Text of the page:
Miami Heat

LeBron James: ‘I feel a lot better than I did last night’


The debilitating leg cramp that LeBron James felt in the final minutes of Tuesday’s Game 4 of the NBA finals was treated with ice, stretching and time.

Miami Heat star LeBron James said Wednesday that he was still sore from cramps but expects to be fine for Thursday’s game 5 of the NBA Finals at AmericanAirlines Arena.

“I feel a lot better than I did last night. That’s clear,’’ James said at an NBA Finals news conference. “I’m still a little sore because of the muscles just kind of being at an intense level, very tight. I’m still sore. I was able to get some treatment [Tuesday] night. I was able to get some treatment this morning.’’

Make no mistake, though, James was in severe pain as he was forced to leave a close game against the visiting Oklahoma City Thunder in the final minutes Tuesday night, said Dr. Bryson Lesniak, an orthopedic surgeon for UHealth Sports Medicine and assistant professor at the University of Miami Miller School of Medicine.

The level of pain from such muscle spasms, Lesniak said, “can be anything from a very minor nuisance ... to something severely painful and debilitating to the point that it looked like [James] was going through: you can’t stand; you can’t walk. You can’t walk on that muscle without stretching it out and having severe pain.”

The good news, Lesniak said: leg cramps are very likely to be short-lived and with proper stretching, rehydration and other therapeutic treatments, a full recovery comes within hours.

“Recovery is usually fairly quick,” he said. “It’s a matter of minutes to hours as opposed to days. ... I wouldn’t expect him to have any residual cramping [Thursday], for example.”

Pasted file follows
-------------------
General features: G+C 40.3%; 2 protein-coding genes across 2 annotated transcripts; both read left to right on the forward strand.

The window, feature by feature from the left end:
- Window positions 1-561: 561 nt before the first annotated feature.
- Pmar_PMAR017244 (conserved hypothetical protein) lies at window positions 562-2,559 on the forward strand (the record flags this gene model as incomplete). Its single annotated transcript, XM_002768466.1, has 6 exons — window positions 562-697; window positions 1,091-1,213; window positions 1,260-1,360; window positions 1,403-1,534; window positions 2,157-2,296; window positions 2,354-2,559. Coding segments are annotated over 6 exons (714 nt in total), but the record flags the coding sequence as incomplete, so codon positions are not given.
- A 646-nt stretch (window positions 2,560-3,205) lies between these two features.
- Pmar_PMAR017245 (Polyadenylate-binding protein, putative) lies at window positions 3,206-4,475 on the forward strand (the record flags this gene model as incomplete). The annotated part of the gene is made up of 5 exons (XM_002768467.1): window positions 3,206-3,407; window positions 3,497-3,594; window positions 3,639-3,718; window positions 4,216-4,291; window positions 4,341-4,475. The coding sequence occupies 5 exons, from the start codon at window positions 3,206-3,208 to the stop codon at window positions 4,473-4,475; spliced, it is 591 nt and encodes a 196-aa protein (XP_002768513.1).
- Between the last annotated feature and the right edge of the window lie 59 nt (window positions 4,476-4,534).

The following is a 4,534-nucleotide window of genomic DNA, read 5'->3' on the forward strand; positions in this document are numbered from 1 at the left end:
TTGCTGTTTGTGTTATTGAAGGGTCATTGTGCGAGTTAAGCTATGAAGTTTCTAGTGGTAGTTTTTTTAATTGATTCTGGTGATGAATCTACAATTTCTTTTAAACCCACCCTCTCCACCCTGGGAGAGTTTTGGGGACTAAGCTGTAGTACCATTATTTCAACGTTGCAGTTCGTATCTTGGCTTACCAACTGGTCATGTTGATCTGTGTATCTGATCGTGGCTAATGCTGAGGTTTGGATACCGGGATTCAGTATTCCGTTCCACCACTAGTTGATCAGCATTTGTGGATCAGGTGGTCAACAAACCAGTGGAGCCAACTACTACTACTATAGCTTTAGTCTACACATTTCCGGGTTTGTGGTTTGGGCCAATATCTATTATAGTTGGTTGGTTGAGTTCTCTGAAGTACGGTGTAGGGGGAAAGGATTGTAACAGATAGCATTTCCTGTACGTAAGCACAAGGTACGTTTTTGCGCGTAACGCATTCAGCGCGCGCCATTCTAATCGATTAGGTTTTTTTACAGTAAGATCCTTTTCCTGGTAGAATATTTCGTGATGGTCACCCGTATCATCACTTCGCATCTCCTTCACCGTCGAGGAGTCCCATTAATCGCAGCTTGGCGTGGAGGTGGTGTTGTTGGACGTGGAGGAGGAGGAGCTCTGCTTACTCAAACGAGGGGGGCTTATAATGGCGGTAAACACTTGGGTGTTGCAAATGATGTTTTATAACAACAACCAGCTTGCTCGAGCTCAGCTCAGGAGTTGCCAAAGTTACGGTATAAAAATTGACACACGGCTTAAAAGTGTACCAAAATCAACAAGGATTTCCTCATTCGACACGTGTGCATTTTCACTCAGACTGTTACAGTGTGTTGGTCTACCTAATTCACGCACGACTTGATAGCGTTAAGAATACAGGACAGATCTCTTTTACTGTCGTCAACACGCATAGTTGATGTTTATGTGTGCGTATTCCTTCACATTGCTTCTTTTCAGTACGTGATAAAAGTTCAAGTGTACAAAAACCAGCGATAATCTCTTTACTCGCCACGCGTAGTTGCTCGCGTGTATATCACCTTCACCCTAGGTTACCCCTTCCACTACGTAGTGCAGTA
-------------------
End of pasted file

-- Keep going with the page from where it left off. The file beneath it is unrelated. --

James fell to the court in pain and had to be carried off in the final minutes of Game 4. It was a scary moment for Heat fans, but the league’s reigning MVP said he diagnosed the problem quickly and knew it wasn’t a serious injury.

Trainers applied ice to James’ legs and stretched his muscles on the sideline. James grimaced a lot and grabbed at his hamstring. He then re-entered the game to wild cheers from fans.

Limping, with the score tied and 2:51 to play, James nailed a three-pointer, putting the Heat ahead 97-94. But the leg cramps forced him to leave the game again, this time for good.

James has pushed his body to the point of exhaustion throughout the playoffs. He averaged 46 minutes a game during the seven-game Eastern Conference Finals against Boston (regulation games are 48 minutes, and two of the games went to overtime). During the Finals against Oklahoma City, James has averaged 44 minutes. He played 44 minutes and 20 seconds in Game 4 on Tuesday night.

James participated in all of practice on Wednesday, though the Heat conducted merely a walk-through.

“We didn’t do very much running and things of that nature,’’ James said, “but I think I’m going to use today as an opportunity to continue to improve with my legs. And also with the game being basically at midnight tomorrow night, I have all day, too, to prepare. I should be fine by tomorrow night.’’

Miami Herald sportswriters Joseph Goodman and Barry Jackson contributed to this report.

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